End of the tunnel

The light filtering in from the skylight kept her alive.

It was 1971, the year of war and the year of blackouts. At night, the window was covered with a black paper to avoid light filtering out. She longed to see the moon, but heard the drones of aircraft flying low. What if they dropped a bomb? She would see a last brilliant flash of light, before moving into eternal darkness.

Her soul was happy today, though she could not carry out physical acts like a hearty laugh. How silly was her vision then? How peaceful and bright is deathโ€ฆ.


33 thoughts on “End of the tunnel

  1. I felt caught up in the experience of your character, who seems so sanguine about the prospect of death, in the midst of a fire fight. But I could not help but wonder, what war did you have in mind?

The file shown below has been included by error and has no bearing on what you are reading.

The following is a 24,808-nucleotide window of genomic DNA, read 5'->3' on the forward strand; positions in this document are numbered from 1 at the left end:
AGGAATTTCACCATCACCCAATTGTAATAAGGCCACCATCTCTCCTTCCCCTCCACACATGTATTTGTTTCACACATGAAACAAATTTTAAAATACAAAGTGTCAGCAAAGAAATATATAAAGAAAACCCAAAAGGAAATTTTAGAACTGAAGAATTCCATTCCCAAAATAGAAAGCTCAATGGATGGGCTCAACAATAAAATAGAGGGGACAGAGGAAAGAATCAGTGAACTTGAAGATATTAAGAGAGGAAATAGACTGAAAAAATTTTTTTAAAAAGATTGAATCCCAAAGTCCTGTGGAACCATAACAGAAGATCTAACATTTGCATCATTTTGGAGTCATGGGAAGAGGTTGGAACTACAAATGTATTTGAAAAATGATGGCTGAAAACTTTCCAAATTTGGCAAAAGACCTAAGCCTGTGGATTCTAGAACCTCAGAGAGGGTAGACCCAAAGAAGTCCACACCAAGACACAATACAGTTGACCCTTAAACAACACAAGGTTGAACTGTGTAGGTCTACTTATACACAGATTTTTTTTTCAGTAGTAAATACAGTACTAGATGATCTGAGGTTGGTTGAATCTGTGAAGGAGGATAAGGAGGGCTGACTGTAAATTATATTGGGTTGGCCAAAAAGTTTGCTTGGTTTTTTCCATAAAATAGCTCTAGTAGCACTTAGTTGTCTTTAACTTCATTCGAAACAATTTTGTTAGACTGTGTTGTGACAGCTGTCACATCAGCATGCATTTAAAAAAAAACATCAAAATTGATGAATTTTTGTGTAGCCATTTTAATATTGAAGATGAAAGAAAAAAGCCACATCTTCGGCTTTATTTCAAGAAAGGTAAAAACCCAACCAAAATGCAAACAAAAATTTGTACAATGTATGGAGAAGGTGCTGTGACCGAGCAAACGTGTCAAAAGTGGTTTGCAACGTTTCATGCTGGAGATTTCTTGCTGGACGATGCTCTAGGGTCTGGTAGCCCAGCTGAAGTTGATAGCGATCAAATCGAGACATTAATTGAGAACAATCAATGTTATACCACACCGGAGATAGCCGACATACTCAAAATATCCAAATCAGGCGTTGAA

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  2. I didn’t find it chilling. It had a certain tranquility to it. Maybe because she shows us that death is simply a transition into that eternal peace and joy. Although getting there can be quite scary, as depicted in your story, with the bombs.

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  3. Powerful! I have friends who lived through blackouts in London’s Blitz and they speak of the sense of isolation and eerie entombment that comes with it. Having lived briefly, too, as a child, through blackout, not in London but in war, I can understand it and can only imagine how it would be if it was a long term thing.

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